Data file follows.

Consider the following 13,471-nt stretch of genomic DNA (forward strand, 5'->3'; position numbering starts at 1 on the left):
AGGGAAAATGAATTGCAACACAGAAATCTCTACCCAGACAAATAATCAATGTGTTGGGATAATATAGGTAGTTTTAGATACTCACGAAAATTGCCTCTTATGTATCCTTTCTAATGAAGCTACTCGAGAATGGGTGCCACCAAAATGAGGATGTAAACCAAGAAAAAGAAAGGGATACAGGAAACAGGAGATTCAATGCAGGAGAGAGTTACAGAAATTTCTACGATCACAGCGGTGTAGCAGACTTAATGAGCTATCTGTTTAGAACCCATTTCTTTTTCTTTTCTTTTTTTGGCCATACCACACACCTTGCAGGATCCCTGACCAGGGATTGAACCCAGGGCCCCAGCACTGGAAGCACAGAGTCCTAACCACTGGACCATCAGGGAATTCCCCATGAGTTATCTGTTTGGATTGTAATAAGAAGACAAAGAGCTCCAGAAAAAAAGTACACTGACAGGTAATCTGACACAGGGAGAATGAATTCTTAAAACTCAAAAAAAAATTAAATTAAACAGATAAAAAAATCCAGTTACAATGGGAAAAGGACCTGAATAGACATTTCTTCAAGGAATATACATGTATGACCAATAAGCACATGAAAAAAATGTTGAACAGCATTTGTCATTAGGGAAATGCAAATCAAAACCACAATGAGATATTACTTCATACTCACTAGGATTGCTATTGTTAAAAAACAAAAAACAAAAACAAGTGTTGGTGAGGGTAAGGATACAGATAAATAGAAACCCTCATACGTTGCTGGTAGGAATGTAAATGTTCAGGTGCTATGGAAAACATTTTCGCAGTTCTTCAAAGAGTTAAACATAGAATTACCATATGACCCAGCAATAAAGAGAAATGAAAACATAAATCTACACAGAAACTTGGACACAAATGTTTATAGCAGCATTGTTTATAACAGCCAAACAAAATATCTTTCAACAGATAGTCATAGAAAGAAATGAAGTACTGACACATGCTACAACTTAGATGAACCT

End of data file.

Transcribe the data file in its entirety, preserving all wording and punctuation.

Consider the following 13,471-nt stretch of genomic DNA (forward strand, 5'->3'; position numbering starts at 1 on the left):
AGGGAAAATGAATTGCAACACAGAAATCTCTACCCAGACAAATAATCAATGTGTTGGGATAATATAGGTAGTTTTAGATACTCACGAAAATTGCCTCTTATGTATCCTTTCTAATGAAGCTACTCGAGAATGGGTGCCACCAAAATGAGGATGTAAACCAAGAAAAAGAAAGGGATACAGGAAACAGGAGATTCAATGCAGGAGAGAGTTACAGAAATTTCTACGATCACAGCGGTGTAGCAGACTTAATGAGCTATCTGTTTAGAACCCATTTCTTTTTCTTTTCTTTTTTTGGCCATACCACACACCTTGCAGGATCCCTGACCAGGGATTGAACCCAGGGCCCCAGCACTGGAAGCACAGAGTCCTAACCACTGGACCATCAGGGAATTCCCCATGAGTTATCTGTTTGGATTGTAATAAGAAGACAAAGAGCTCCAGAAAAAAAGTACACTGACAGGTAATCTGACACAGGGAGAATGAATTCTTAAAACTCAAAAAAAAATTAAATTAAACAGATAAAAAAATCCAGTTACAATGGGAAAAGGACCTGAATAGACATTTCTTCAAGGAATATACATGTATGACCAATAAGCACATGAAAAAAATGTTGAACAGCATTTGTCATTAGGGAAATGCAAATCAAAACCACAATGAGATATTACTTCATACTCACTAGGATTGCTATTGTTAAAAAACAAAAAACAAAAACAAGTGTTGGTGAGGGTAAGGATACAGATAAATAGAAACCCTCATACGTTGCTGGTAGGAATGTAAATGTTCAGGTGCTATGGAAAACATTTTCGCAGTTCTTCAAAGAGTTAAACATAGAATTACCATATGACCCAGCAATAAAGAGAAATGAAAACATAAATCTACACAGAAACTTGGACACAAATGTTTATAGCAGCATTGTTTATAACAGCCAAACAAAATATCTTTCAACAGATAGTCATAGAAAGAAATGAAGTACTGACACATGCTACAACTTAGATGAACCT